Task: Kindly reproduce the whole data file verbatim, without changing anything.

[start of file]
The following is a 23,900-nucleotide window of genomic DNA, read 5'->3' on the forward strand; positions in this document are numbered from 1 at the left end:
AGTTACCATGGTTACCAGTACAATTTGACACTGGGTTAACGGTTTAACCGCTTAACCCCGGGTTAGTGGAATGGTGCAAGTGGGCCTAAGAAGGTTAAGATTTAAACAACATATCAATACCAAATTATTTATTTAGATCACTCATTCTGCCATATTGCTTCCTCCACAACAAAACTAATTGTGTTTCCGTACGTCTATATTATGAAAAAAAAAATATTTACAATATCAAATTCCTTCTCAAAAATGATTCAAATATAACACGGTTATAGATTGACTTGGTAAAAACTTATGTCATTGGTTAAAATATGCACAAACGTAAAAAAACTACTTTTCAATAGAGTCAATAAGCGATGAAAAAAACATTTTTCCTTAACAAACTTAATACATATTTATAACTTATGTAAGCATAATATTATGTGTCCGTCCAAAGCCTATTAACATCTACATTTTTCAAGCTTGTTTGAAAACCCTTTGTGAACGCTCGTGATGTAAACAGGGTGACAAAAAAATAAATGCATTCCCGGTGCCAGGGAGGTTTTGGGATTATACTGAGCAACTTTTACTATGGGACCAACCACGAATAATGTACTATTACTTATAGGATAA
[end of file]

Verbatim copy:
The following is a 23,900-nucleotide window of genomic DNA, read 5'->3' on the forward strand; positions in this document are numbered from 1 at the left end:
AGTTACCATGGTTACCAGTACAATTTGACACTGGGTTAACGGTTTAACCGCTTAACCCCGGGTTAGTGGAATGGTGCAAGTGGGCCTAAGAAGGTTAAGATTTAAACAACATATCAATACCAAATTATTTATTTAGATCACTCATTCTGCCATATTGCTTCCTCCACAACAAAACTAATTGTGTTTCCGTACGTCTATATTATGAAAAAAAAAATATTTACAATATCAAATTCCTTCTCAAAAATGATTCAAATATAACACGGTTATAGATTGACTTGGTAAAAACTTATGTCATTGGTTAAAATATGCACAAACGTAAAAAAACTACTTTTCAATAGAGTCAATAAGCGATGAAAAAAACATTTTTCCTTAACAAACTTAATACATATTTATAACTTATGTAAGCATAATATTATGTGTCCGTCCAAAGCCTATTAACATCTACATTTTTCAAGCTTGTTTGAAAACCCTTTGTGAACGCTCGTGATGTAAACAGGGTGACAAAAAAATAAATGCATTCCCGGTGCCAGGGAGGTTTTGGGATTATACTGAGCAACTTTTACTATGGGACCAACCACGAATAATGTACTATTACTTATAGGATAA